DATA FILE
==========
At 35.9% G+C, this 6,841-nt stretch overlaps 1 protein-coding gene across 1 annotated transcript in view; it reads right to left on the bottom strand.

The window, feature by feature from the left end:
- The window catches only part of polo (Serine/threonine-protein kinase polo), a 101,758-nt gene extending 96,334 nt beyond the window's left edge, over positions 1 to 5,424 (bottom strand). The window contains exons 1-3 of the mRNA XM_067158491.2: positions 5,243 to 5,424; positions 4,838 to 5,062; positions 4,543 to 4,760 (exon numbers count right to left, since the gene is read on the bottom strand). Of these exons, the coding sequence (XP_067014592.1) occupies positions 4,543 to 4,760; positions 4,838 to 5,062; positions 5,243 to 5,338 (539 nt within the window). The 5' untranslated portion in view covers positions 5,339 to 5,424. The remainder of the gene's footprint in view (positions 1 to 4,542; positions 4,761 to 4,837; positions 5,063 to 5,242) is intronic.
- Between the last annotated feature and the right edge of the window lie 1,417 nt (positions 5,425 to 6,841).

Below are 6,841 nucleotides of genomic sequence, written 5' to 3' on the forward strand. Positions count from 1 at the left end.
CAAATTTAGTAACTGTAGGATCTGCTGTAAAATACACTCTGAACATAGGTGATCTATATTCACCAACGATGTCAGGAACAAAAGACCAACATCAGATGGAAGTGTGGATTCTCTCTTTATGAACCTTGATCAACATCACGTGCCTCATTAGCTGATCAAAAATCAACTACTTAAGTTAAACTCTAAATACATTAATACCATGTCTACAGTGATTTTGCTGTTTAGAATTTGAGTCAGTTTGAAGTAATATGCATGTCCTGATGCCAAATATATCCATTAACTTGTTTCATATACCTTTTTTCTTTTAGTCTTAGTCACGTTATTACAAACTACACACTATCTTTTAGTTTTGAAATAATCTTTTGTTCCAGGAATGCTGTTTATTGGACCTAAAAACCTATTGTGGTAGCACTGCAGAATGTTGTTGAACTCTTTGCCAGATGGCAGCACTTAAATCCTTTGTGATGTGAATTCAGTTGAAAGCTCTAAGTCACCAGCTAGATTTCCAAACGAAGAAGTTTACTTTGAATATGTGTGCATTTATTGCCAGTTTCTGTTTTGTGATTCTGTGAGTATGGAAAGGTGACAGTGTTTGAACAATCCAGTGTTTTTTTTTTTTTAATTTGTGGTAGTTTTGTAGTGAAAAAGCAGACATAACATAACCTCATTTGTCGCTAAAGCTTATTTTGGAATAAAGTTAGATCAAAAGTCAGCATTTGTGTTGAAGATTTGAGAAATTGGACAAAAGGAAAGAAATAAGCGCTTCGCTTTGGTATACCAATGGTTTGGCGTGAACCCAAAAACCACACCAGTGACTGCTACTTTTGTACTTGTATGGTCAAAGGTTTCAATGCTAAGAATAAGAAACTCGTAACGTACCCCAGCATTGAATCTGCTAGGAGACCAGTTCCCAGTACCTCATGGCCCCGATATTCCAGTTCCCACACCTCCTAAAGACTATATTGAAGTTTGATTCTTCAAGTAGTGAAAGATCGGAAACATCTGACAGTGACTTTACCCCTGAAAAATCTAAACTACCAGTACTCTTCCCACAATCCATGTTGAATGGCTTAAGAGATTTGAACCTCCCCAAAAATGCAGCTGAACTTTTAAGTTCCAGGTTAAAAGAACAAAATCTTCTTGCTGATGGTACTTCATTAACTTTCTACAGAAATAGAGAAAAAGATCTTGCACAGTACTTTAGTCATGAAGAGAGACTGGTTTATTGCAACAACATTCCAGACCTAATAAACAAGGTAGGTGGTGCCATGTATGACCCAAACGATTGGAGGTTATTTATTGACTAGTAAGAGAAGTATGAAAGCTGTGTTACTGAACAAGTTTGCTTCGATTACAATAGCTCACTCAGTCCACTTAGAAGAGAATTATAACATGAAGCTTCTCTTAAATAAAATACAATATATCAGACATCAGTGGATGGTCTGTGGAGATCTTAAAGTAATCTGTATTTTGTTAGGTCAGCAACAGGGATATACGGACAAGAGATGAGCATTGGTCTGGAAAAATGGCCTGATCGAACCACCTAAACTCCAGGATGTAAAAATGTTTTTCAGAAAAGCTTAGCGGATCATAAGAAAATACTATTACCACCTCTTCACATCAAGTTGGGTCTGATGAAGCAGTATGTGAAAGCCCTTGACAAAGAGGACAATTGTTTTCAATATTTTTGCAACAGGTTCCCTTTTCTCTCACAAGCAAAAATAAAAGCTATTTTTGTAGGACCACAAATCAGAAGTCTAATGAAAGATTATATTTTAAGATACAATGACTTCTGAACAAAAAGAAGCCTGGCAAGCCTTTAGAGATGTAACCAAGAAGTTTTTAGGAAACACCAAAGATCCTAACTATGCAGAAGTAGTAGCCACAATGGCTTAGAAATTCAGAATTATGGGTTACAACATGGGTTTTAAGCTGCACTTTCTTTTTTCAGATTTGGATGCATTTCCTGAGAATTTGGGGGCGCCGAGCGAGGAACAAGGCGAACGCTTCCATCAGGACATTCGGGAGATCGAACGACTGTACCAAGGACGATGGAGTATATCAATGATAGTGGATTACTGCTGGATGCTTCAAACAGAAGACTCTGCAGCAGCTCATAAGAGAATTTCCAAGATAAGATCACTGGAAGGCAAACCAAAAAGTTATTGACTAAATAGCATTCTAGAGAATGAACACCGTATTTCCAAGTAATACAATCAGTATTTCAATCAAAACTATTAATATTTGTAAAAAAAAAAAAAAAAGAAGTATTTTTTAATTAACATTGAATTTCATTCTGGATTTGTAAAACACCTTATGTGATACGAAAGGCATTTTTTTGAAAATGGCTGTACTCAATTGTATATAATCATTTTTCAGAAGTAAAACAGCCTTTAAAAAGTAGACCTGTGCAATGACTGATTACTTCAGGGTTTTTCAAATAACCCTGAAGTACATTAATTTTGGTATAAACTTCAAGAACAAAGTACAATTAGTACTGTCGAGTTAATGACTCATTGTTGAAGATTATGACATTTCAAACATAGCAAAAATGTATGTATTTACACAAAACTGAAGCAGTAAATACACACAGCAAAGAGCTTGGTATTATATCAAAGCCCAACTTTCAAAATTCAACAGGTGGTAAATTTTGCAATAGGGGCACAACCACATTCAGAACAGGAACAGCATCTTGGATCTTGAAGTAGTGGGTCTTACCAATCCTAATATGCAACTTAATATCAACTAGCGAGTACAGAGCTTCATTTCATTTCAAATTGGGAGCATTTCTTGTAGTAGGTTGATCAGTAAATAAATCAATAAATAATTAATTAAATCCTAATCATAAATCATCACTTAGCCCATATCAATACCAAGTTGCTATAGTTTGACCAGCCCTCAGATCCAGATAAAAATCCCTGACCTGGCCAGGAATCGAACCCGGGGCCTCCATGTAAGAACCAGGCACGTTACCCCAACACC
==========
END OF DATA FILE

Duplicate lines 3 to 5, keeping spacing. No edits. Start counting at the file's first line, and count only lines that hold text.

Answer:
- The window catches only part of polo (Serine/threonine-protein kinase polo), a 101,758-nt gene extending 96,334 nt beyond the window's left edge, over positions 1 to 5,424 (bottom strand). The window contains exons 1-3 of the mRNA XM_067158491.2: positions 5,243 to 5,424; positions 4,838 to 5,062; positions 4,543 to 4,760 (exon numbers count right to left, since the gene is read on the bottom strand). Of these exons, the coding sequence (XP_067014592.1) occupies positions 4,543 to 4,760; positions 4,838 to 5,062; positions 5,243 to 5,338 (539 nt within the window). The 5' untranslated portion in view covers positions 5,339 to 5,424. The remainder of the gene's footprint in view (positions 1 to 4,542; positions 4,761 to 4,837; positions 5,063 to 5,242) is intronic.
- Between the last annotated feature and the right edge of the window lie 1,417 nt (positions 5,425 to 6,841).

Below are 6,841 nucleotides of genomic sequence, written 5' to 3' on the forward strand. Positions count from 1 at the left end.